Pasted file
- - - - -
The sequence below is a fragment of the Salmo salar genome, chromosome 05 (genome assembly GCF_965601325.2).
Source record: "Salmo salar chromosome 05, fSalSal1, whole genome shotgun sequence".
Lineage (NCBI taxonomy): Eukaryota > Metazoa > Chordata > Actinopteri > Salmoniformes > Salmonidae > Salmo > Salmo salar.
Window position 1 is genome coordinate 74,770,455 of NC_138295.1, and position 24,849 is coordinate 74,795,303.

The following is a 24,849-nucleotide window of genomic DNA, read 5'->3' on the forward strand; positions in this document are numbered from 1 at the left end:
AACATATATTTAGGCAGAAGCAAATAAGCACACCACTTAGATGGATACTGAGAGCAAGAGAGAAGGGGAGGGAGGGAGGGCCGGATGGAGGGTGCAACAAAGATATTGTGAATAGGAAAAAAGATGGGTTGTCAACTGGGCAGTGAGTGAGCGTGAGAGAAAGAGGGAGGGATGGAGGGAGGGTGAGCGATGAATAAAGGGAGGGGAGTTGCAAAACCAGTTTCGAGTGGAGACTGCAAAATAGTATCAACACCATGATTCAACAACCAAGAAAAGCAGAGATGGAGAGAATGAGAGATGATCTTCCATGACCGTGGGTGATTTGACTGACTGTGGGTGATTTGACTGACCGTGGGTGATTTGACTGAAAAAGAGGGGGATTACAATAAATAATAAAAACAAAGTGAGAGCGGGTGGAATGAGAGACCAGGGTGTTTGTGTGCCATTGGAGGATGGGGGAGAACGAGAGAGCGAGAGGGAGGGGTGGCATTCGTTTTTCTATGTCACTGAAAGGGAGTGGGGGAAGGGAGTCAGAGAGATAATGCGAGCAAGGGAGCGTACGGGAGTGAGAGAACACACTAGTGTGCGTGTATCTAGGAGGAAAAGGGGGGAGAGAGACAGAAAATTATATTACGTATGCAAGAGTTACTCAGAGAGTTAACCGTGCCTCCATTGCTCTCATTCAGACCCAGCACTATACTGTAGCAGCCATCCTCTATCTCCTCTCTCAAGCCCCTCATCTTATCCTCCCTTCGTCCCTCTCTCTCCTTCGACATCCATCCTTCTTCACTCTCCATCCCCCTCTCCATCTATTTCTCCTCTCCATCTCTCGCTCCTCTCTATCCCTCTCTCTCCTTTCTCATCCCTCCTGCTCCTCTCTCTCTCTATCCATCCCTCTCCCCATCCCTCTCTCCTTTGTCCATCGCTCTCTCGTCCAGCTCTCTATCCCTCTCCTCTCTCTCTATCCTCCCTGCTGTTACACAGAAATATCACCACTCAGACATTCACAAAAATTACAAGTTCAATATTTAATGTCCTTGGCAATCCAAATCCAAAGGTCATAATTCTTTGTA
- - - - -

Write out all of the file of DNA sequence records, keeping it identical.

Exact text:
The sequence below is a fragment of the Salmo salar genome, chromosome 05 (genome assembly GCF_965601325.2).
Source record: "Salmo salar chromosome 05, fSalSal1, whole genome shotgun sequence".
Lineage (NCBI taxonomy): Eukaryota > Metazoa > Chordata > Actinopteri > Salmoniformes > Salmonidae > Salmo > Salmo salar.
Window position 1 is genome coordinate 74,770,455 of NC_138295.1, and position 24,849 is coordinate 74,795,303.

The following is a 24,849-nucleotide window of genomic DNA, read 5'->3' on the forward strand; positions in this document are numbered from 1 at the left end:
AACATATATTTAGGCAGAAGCAAATAAGCACACCACTTAGATGGATACTGAGAGCAAGAGAGAAGGGGAGGGAGGGAGGGCCGGATGGAGGGTGCAACAAAGATATTGTGAATAGGAAAAAAGATGGGTTGTCAACTGGGCAGTGAGTGAGCGTGAGAGAAAGAGGGAGGGATGGAGGGAGGGTGAGCGATGAATAAAGGGAGGGGAGTTGCAAAACCAGTTTCGAGTGGAGACTGCAAAATAGTATCAACACCATGATTCAACAACCAAGAAAAGCAGAGATGGAGAGAATGAGAGATGATCTTCCATGACCGTGGGTGATTTGACTGACTGTGGGTGATTTGACTGACCGTGGGTGATTTGACTGAAAAAGAGGGGGATTACAATAAATAATAAAAACAAAGTGAGAGCGGGTGGAATGAGAGACCAGGGTGTTTGTGTGCCATTGGAGGATGGGGGAGAACGAGAGAGCGAGAGGGAGGGGTGGCATTCGTTTTTCTATGTCACTGAAAGGGAGTGGGGGAAGGGAGTCAGAGAGATAATGCGAGCAAGGGAGCGTACGGGAGTGAGAGAACACACTAGTGTGCGTGTATCTAGGAGGAAAAGGGGGGAGAGAGACAGAAAATTATATTACGTATGCAAGAGTTACTCAGAGAGTTAACCGTGCCTCCATTGCTCTCATTCAGACCCAGCACTATACTGTAGCAGCCATCCTCTATCTCCTCTCTCAAGCCCCTCATCTTATCCTCCCTTCGTCCCTCTCTCTCCTTCGACATCCATCCTTCTTCACTCTCCATCCCCCTCTCCATCTATTTCTCCTCTCCATCTCTCGCTCCTCTCTATCCCTCTCTCTCCTTTCTCATCCCTCCTGCTCCTCTCTCTCTCTATCCATCCCTCTCCCCATCCCTCTCTCCTTTGTCCATCGCTCTCTCGTCCAGCTCTCTATCCCTCTCCTCTCTCTCTATCCTCCCTGCTGTTACACAGAAATATCACCACTCAGACATTCACAAAAATTACAAGTTCAATATTTAATGTCCTTGGCAATCCAAATCCAAAGGTCATAATTCTTTGTA